However, Canadians do not trust or believe it. Senior staff on the Prime Minister's campaign have been named as being connected with the illegal robocall campaign. Court orders on Conservative offices are becoming the order of the day.

What is the government hiding? If the Conservative Party is not in fact guilty, why does it not call a full royal commission and prove it? What is it afraid of?

41st General ElectionOral Questions

11:35 a.m.

Peterborough Ontario

Conservative

Dean Del Mastro ConservativeParliamentary Secretary to the Prime Minister and to the Minister of Intergovernmental Affairs

Mr. Speaker, it was only a few short weeks ago that the Chief Electoral Officer said that he found it troubling all of the sweeping allegations of wrongdoing with no facts to support them.

We just heard the diatribe from the member for Malpeque, completely fact free I might add.

However, I will point out one thing. The member talked about trust and he talked about Canadians. Canadians do not trust the Liberal Party and that is why he is way down there.

41st General ElectionOral Questions

11:35 a.m.

Liberal

Wayne Easter Liberal Malpeque, PE

Mr. Speaker, Canadians now realize that the Prime Minister is responsible for an increasingly corrupt government.

Election fraud may have been what got him here. We have a CIDA minister who cannot control herself when it comes to abusing taxpayer dollars, a Minister of Industry who was convicted of one and facing two more ethical probes, a Minister of National Defence who believes that the truth is for someone else and a Prime Minister who claimed there was an F-35 contract when now we know there is not one.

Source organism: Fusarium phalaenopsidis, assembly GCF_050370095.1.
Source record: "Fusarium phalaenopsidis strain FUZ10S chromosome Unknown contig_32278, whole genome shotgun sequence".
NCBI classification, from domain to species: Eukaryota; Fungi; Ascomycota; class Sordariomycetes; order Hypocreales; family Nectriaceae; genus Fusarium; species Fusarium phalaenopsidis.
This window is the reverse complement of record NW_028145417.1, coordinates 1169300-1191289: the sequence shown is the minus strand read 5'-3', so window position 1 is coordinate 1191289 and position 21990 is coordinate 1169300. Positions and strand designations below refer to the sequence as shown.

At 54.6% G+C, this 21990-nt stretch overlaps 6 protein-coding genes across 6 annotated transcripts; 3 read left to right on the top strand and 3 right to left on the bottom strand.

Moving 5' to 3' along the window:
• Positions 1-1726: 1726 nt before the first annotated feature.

Will the Prime Minister give Canadians—

41st General ElectionOral Questions

11:35 a.m.

Conservative

The Speaker Conservative Andrew Scheer

Order, please. . The hon. Parliamentary Secretary to the Prime Minister.

41st General ElectionOral Questions

11:35 a.m.

Peterborough Ontario

Conservative

Dean Del Mastro ConservativeParliamentary Secretary to the Prime Minister and to the Minister of Intergovernmental Affairs

Mr. Speaker, those kinds of allegations from the Liberal Party, I suppose, are to be expected.

However, if we look at the Liberal Party's record, it ran a program that stole $363 million from Canadians, $43 million of which is still missing. It is a party that collects personal records of MPs in other parties and leaves them in filing cabinets so that its staff can run vicious Twitter attacks and then says that it does not want them to do it but seem to encourage it.

That is a party that Canadians have lost trust and faith in.

SeniorsOral Questions

11:35 a.m.

Liberal

Judy Sgro Liberal York West, ON

Mr. Speaker, the average old age security recipient receives $16 a day to pay for rent, food and medical bills, $16 that the government is taking back in the name of austerity.